Regular readers of the Special Collections blog will have noticed that there is a plan to these William Hunter’s Library project updates by now. Each time a letter from Museum Records 3 (MR3) is completely transcribed and matched to the modern University of Glasgow library catalogue, a new blog post appears. With this post, it is time to step back and have a look at books entered under ‘C’.
Eighteenth-century British medical writers
Many of the most well-known writers of eighteenth-century medical texts happen to have surnames that start with ‘C’. Hunter’s library contained books by physicians and surgeons of his own generation as well as the generation before including:
- Thomas Chamberlayne
- Walter Charleton (1620-1707)
- William Cowper (1666-1709)
- William Cockburn (1669-1739)
- William Cheselden (1688-1753)
- George Cheyne (1671/2-1743)
- William Cadogan (1711-1797)
- Peter Clare (1738-1786)
Sir John Colbatch (1670-1729) surely wins the prize for ‘best title’ in this section for A relation of a very sudden and extraordinary cure of a person bitten by a viper by means of acids… (London, 1699) [Sp Coll Hunterian Cb.3.24].
Information about when Hunter acquired some contemporary medical texts can be found in some of them. Hunter’s copy of his mentor, William Cullen’s Synopsis nosologiae methodicae (Edinburgh, 1772) bears the inscription, ‘To Doctor Hunter from The Author’ [Sp Coll Hunterian Av.2.12] while his copy of the physician Thomas Colgon’s Leiden MD dissertation, ‘Specimen medicum inaugurale de animi pathematum vi et modo agendi in inducendis vel curandis morbis’ is inscribed ‘For Dr Hunter from the Author’. [Sp Coll Hunterian Em.1.8].
As in the earlier sections of MR3, literature is well-represented. Both ancients (Cicero, Caesar) and moderns (Chaucer, Cervantes) appear in a variety of editions, including first editions.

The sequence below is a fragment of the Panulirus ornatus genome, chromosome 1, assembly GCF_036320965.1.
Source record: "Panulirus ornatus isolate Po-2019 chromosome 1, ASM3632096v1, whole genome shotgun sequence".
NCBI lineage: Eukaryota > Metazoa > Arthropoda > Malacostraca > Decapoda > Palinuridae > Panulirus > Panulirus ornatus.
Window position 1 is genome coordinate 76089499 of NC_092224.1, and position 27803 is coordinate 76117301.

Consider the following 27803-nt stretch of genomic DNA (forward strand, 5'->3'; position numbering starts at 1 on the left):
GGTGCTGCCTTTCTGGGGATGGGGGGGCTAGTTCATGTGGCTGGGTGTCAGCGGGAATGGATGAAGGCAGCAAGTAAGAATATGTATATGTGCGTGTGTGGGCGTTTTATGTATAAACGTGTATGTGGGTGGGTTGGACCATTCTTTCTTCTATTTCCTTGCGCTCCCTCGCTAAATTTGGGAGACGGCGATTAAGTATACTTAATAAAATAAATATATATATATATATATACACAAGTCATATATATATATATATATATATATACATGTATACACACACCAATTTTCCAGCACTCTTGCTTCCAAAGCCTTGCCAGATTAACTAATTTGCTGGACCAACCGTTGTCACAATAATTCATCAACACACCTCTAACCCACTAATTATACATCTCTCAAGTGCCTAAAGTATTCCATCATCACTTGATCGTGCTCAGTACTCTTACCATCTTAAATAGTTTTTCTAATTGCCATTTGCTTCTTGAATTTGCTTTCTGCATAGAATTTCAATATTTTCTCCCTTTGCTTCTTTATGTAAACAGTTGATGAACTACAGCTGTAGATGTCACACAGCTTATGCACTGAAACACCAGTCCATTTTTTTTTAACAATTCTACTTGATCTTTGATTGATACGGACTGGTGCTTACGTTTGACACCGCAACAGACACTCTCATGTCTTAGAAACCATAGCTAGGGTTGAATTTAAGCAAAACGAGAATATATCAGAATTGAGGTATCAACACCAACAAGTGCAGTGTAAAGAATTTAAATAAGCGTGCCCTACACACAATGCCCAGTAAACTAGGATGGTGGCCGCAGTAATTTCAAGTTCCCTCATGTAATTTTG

Current events: pamphlets
MR3 lists 25 pamphlets relating to the case of Elizabeth Canning, a young woman who claimed she was kidnapped her and stolen her stays with the intent of making her a prostitute in January 1752. Canning maintained that this crime was perpetrated by Mary Squires and Susannah Wells. She escaped with her virtue intact a month later and her alleged tormentors were sentenced to death (Squires) and branding (Wells). All was not as it seemed an Canning was convicted of perjury after Sir Crispin Gascoygne took an interest in Squire’s evidence which determined that she had been in Dorset at the time of the theft and abduction. Squires escaped the death penalty but Wells was branded before she could be cleared. Canning was transported to America. (See the original court proceedings at Old Bailey Online.)
Hunter’s correspondence shows that he was ill and bedridden during the time of the trials. Had someone collected the pamphlets to keep him up-to-date on events while herecovered? The Canning case captured public imagination and was the talk of London for months. Even today, the real story is not known: Canning never revealed what really happened to her during the month she was way. [Two volumes of pamphlets: Sp Coll Hunterian Ek.2.3; Sp Coll Hunterian Ek.2.4]
Bonnie Prince Charlie
Two pamphlets describe the adventures of the ‘Chevaleir‘ [sic], that is, Charles Stuart, following his defeat at Culloden. Both were published in 1749. [Sp Coll Hunterian Ek.3.1]
Fire at Montreal
A devastating fire destroyed much of Montréal in 1765 and Hunter had a pamphlet relating to an appeal on behalf of its victims, ‘The Case of the Canadians at Montreal‘ [Sp Coll Hunterian Ei.3.7].
The medicinal virtues of chocolate interested early modern physicians, most notably Sir Hans Sloane who developed his own prescription recipe for milk chocolate. Hunter had at least three works on chocolate which are listed in MR 3 as ‘Colmenis (Ant.) de Ledesma, de Chocolate Noremb 1644‘ [Sp Coll Hunterian Ch.4.19]; ‘Coffee, Tea and Chocolate, the manner of making Lond. 1685‘[Sp Coll Hunterian Cl.4.31]; and ‘Chocolate Natural History therof. Lond. 1724‘[Sp Coll Ei.2.9]. It remains to be seen if more chocolate-based works will emerge under their authors’ names throughout MR3 but for now we can be sure that J. K. Rowling’s magical matron, Poppy Pomfrey, would surely approve.
103 of the 420 pages of MR3 have now been transcribed. They amount to 763 entries under ‘A’, 696 entries under ‘B’, and 750 entries under ‘C’. Although only three letters have been completed, the total represents nearly 25% of the manuscript.
It is hoped that this rapid progress will be enhanced by the appointment of the transcription team next month and that it will also for work to be accomplished on the library catalogues (MR1 and MR2) created in Hunter’s lifetime.
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